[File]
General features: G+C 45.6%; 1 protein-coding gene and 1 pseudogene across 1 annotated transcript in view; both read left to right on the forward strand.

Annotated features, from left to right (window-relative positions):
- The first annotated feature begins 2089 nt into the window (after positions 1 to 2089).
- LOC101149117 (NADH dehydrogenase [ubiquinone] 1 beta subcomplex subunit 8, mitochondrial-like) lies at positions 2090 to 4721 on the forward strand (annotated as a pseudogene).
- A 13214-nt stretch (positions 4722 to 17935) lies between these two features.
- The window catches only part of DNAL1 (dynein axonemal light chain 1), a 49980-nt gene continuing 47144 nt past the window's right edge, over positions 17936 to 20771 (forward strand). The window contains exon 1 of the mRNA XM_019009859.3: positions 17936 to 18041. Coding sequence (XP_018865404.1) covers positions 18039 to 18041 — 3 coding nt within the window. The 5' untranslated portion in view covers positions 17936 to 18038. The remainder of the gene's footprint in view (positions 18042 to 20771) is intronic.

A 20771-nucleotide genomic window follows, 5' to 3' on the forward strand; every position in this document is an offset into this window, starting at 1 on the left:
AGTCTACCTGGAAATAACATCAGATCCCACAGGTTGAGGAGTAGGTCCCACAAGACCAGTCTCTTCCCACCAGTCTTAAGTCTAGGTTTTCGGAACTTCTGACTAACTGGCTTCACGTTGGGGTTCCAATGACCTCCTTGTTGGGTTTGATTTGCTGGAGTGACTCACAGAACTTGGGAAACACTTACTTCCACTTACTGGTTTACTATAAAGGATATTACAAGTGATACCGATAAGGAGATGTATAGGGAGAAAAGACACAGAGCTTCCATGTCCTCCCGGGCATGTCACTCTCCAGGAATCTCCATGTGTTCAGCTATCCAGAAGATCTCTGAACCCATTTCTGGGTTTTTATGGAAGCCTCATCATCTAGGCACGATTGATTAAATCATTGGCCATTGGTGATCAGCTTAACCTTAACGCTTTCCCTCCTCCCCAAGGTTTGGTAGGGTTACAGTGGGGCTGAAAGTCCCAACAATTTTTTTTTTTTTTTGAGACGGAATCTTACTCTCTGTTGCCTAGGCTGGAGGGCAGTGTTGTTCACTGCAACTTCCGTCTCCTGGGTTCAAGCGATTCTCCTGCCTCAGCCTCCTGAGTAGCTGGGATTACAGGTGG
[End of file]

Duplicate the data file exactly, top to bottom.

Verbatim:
General features: G+C 45.6%; 1 protein-coding gene and 1 pseudogene across 1 annotated transcript in view; both read left to right on the forward strand.

Annotated features, from left to right (window-relative positions):
- The first annotated feature begins 2089 nt into the window (after positions 1 to 2089).
- LOC101149117 (NADH dehydrogenase [ubiquinone] 1 beta subcomplex subunit 8, mitochondrial-like) lies at positions 2090 to 4721 on the forward strand (annotated as a pseudogene).
- A 13214-nt stretch (positions 4722 to 17935) lies between these two features.
- The window catches only part of DNAL1 (dynein axonemal light chain 1), a 49980-nt gene continuing 47144 nt past the window's right edge, over positions 17936 to 20771 (forward strand). The window contains exon 1 of the mRNA XM_019009859.3: positions 17936 to 18041. Coding sequence (XP_018865404.1) covers positions 18039 to 18041 — 3 coding nt within the window. The 5' untranslated portion in view covers positions 17936 to 18038. The remainder of the gene's footprint in view (positions 18042 to 20771) is intronic.

A 20771-nucleotide genomic window follows, 5' to 3' on the forward strand; every position in this document is an offset into this window, starting at 1 on the left:
AGTCTACCTGGAAATAACATCAGATCCCACAGGTTGAGGAGTAGGTCCCACAAGACCAGTCTCTTCCCACCAGTCTTAAGTCTAGGTTTTCGGAACTTCTGACTAACTGGCTTCACGTTGGGGTTCCAATGACCTCCTTGTTGGGTTTGATTTGCTGGAGTGACTCACAGAACTTGGGAAACACTTACTTCCACTTACTGGTTTACTATAAAGGATATTACAAGTGATACCGATAAGGAGATGTATAGGGAGAAAAGACACAGAGCTTCCATGTCCTCCCGGGCATGTCACTCTCCAGGAATCTCCATGTGTTCAGCTATCCAGAAGATCTCTGAACCCATTTCTGGGTTTTTATGGAAGCCTCATCATCTAGGCACGATTGATTAAATCATTGGCCATTGGTGATCAGCTTAACCTTAACGCTTTCCCTCCTCCCCAAGGTTTGGTAGGGTTACAGTGGGGCTGAAAGTCCCAACAATTTTTTTTTTTTTTTGAGACGGAATCTTACTCTCTGTTGCCTAGGCTGGAGGGCAGTGTTGTTCACTGCAACTTCCGTCTCCTGGGTTCAAGCGATTCTCCTGCCTCAGCCTCCTGAGTAGCTGGGATTACAGGTGG